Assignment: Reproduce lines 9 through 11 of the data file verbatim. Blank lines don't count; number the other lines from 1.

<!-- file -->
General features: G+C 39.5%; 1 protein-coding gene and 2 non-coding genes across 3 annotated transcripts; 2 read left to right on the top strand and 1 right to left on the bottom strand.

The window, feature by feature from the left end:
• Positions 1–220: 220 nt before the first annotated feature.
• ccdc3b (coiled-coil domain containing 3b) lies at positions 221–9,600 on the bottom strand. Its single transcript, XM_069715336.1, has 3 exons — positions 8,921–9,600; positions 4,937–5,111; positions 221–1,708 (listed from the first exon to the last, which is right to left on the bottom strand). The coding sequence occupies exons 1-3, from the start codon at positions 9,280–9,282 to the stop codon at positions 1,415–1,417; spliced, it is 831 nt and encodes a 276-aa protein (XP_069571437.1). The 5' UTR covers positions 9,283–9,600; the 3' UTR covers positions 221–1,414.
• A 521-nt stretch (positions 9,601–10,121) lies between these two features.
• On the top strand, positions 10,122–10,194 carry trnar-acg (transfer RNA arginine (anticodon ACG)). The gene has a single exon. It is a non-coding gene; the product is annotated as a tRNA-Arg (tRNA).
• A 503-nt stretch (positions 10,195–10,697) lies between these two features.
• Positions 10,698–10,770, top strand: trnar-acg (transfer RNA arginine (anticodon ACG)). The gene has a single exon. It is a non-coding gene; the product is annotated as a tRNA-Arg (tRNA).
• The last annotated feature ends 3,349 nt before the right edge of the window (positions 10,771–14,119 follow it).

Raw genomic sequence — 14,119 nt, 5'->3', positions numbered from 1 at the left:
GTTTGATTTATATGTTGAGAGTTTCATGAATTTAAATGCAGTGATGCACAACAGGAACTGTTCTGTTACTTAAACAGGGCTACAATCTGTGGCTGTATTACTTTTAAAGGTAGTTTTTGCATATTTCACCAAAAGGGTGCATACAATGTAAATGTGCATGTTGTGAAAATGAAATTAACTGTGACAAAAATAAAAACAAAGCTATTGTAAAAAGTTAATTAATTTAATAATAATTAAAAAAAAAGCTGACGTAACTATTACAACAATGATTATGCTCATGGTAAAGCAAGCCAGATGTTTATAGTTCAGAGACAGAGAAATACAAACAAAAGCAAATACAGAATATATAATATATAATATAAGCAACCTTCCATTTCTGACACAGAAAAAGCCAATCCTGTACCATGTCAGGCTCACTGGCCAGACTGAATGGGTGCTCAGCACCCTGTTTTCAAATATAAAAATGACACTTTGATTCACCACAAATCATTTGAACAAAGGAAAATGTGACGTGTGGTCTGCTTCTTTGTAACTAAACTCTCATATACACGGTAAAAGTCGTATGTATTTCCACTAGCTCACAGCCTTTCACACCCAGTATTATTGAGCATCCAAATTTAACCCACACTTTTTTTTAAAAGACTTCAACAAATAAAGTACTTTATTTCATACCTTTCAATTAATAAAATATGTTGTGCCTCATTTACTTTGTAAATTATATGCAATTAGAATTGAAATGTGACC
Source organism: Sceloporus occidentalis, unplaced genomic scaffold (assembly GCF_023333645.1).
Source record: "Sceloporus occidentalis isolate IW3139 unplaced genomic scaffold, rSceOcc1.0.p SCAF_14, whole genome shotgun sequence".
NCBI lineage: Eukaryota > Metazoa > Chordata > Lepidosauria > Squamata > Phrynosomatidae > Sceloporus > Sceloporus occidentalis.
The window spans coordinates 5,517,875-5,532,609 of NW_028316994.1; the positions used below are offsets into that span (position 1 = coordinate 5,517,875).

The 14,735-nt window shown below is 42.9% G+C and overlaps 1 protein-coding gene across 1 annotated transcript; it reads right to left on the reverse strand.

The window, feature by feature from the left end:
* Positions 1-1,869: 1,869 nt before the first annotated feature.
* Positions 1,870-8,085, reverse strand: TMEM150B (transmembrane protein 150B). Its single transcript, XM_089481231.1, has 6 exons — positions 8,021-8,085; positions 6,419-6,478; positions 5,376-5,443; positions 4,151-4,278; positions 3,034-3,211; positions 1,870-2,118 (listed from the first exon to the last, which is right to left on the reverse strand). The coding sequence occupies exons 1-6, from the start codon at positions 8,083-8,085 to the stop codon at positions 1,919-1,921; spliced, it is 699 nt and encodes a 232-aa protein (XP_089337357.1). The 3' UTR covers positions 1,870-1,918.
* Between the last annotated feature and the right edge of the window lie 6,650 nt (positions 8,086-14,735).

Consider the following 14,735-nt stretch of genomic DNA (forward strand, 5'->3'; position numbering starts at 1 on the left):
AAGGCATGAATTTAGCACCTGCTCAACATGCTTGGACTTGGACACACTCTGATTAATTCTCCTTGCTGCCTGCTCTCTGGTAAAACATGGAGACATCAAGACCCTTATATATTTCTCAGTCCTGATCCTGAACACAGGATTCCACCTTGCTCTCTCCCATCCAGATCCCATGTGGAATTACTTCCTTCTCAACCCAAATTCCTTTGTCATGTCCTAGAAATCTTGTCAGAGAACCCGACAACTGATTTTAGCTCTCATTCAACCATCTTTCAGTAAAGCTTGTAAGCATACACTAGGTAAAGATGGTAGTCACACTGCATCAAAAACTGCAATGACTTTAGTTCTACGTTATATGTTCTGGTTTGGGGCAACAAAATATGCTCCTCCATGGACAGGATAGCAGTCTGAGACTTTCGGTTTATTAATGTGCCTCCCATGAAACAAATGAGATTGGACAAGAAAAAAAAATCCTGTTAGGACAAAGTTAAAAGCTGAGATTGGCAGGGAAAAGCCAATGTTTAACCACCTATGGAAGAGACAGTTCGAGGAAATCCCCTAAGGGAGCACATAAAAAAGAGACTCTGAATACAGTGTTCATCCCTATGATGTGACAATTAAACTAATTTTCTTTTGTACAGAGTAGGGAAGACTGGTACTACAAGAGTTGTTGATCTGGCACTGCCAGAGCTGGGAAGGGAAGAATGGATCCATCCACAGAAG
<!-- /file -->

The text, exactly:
• The last annotated feature ends 3,349 nt before the right edge of the window (positions 10,771–14,119 follow it).

Raw genomic sequence — 14,119 nt, 5'->3', positions numbered from 1 at the left:
GTTTGATTTATATGTTGAGAGTTTCATGAATTTAAATGCAGTGATGCACAACAGGAACTGTTCTGTTACTTAAACAGGGCTACAATCTGTGGCTGTATTACTTTTAAAGGTAGTTTTTGCATATTTCACCAAAAGGGTGCATACAATGTAAATGTGCATGTTGTGAAAATGAAATTAACTGTGACAAAAATAAAAACAAAGCTATTGTAAAAAGTTAATTAATTTAATAATAATTAAAAAAAAAGCTGACGTAACTATTACAACAATGATTATGCTCATGGTAAAGCAAGCCAGATGTTTATAGTTCAGAGACAGAGAAATACAAACAAAAGCAAATACAGAATATATAATATATAATATAAGCAACCTTCCATTTCTGACACAGAAAAAGCCAATCCTGTACCATGTCAGGCTCACTGGCCAGACTGAATGGGTGCTCAGCACCCTGTTTTCAAATATAAAAATGACACTTTGATTCACCACAAATCATTTGAACAAAGGAAAATGTGACGTGTGGTCTGCTTCTTTGTAACTAAACTCTCATATACACGGTAAAAGTCGTATGTATTTCCACTAGCTCACAGCCTTTCACACCCAGTATTATTGAGCATCCAAATTTAACCCACACTTTTTTTTAAAAGACTTCAACAAATAAAGTACTTTATTTCATACCTTTCAATTAATAAAATATGTTGTGCCTCATTTACTTTGTAAATTATATGCAATTAGAATTGAAATGTGACC